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Ladies First at the Statehouse

Inside Track


Published December 11, 2002 at 5:00 p.m.

The next Speaker of the House will be, as usual, a guy. The choice is between Republican Walter Freed and Democrat John Tracy. But for the first time ever, the Big Dogs in the Vermont House, both the majority and minority leaders, won't be guys. They'll be be gals, er, women!

Over the weekend House Democrats chose an all-female team to lead them in the coming biennium. Gaye Symington of Jericho will replace Mr. Tracy as the caucus leader. Carolyn Partridge of South Windham will be the whip.

Republicans chose Rep. Connie Houston of Ferrisburgh to be their new leader. Rick Hube of South London-derry will be the whip.

It's not the first time a woman had led a House Caucus. On the Republican side, Susan Auld and Sara Gear have done it. But it is the first time, according to the Legislative Council's office, that both the majority leader and the minority leader have been female. And it's also the first time the top two leadership posts in a single caucus have been held by women.

About time, eh?

On the D-side, Symington and Partridge are new to the limelight. Symington won praise for her leadership in taking a big bite out of the Republican majority in the recent election. Partridge, a farmer and seamstress, has learned the game well from her wise old seatmate Michael Obuchowski, a former Speaker.

On the R-side, Houston, a realtor, is moving up from whip. She's a bundle of energy with a great sense of humor.

Hube shares that sense of humor. Very sharp dude. He manages 150 second homes down on Stratton Mountain. Apparently Act 60, which raised Stratton's property-tax rate from 10 cents to $1.10, didn't hurt business one bit.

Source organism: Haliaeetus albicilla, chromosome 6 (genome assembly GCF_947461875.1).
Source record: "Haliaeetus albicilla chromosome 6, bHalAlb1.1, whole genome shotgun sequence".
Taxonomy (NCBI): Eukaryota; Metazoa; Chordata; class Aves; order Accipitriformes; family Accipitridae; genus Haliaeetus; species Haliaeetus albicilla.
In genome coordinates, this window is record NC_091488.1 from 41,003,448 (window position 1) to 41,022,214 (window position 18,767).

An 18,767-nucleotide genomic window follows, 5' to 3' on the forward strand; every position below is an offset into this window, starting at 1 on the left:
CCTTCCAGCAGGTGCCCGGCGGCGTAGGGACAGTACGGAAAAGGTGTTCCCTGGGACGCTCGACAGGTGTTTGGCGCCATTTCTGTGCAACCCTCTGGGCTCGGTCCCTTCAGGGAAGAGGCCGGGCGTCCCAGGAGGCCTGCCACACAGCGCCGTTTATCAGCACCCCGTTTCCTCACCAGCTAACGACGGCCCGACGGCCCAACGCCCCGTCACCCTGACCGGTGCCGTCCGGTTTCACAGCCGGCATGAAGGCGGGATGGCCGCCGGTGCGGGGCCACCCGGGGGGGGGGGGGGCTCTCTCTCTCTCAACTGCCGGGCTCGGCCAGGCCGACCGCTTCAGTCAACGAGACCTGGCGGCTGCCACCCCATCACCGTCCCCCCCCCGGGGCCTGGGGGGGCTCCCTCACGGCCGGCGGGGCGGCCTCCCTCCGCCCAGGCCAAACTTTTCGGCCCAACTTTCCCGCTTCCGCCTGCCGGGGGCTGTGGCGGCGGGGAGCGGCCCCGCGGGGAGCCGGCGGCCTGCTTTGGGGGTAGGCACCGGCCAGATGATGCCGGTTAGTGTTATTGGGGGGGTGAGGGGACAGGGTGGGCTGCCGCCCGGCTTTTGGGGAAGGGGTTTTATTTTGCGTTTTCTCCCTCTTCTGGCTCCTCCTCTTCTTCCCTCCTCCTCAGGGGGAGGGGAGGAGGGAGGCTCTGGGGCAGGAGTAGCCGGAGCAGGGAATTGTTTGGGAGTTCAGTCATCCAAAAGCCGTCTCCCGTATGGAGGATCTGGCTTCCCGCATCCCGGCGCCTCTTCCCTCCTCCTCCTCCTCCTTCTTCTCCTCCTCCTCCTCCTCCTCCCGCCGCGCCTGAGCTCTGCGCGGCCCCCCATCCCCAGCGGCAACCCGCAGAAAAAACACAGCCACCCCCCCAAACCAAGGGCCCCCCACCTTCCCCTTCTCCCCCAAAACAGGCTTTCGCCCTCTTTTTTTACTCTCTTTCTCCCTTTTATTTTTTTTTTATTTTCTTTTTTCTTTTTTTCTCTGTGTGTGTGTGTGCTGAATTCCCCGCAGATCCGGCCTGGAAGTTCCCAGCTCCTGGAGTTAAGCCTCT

"The real estate business is very strong down here," he said.

Governor Sanders? -- As everybody knows, Vermont's lone congressman has jumped into the middle of the $326-million Fletcher Allen Health Care debacle with both feet. Tuesday night, he held a congressional town meeting on the Mary Fanny mess.

Even in those revolutionary days when he was mayor of Burlap (1981-1987), Bernie had Hospital Hill in his sights. Mayor Sanders sent the nonprofit hospital's management a property tax bill. They had to go to court to prove it was a "charitable" institution and entitled to its tax-exempt status. Mayor Sanders always considered the joint to be run by an "elitist clique." The same clique that sat on the boards of the local banks and the universities. And it's a clique that sure isn't looking good these days.

Ol' Bernardo has also come out swinging at state government and the House of Dean. Asked if Gov. Howard Dean had "dropped the ball" on Fletcher Allen, Sanders enthusiastically replied, "Absolutely! No question."

In fact, said Mr. Sanders, Vermont's governor should have a seat on Fletcher Allen's board of trustees. "At least that way," he said, "someone would be held accountable."

(We raised Bernie's suggestion to Gov.-to-be Jim Douglas last week and he made it clear he's not interested.)

A few people have remarked that Bernie's sudden leap into the local health-care arena may signal an interest in leaving Washington and coming home. After all, there's another election for governor in 23 months. But when yours truly raised the possibility to our favorite socialist, he was none too pleased.

"You know," replied Ol' Bernardo with his trademark irritation showing, "I just came through an election. The real question you should be asking is not about me, but why other elected officials are not speaking out on this issue. Don't make everything political!"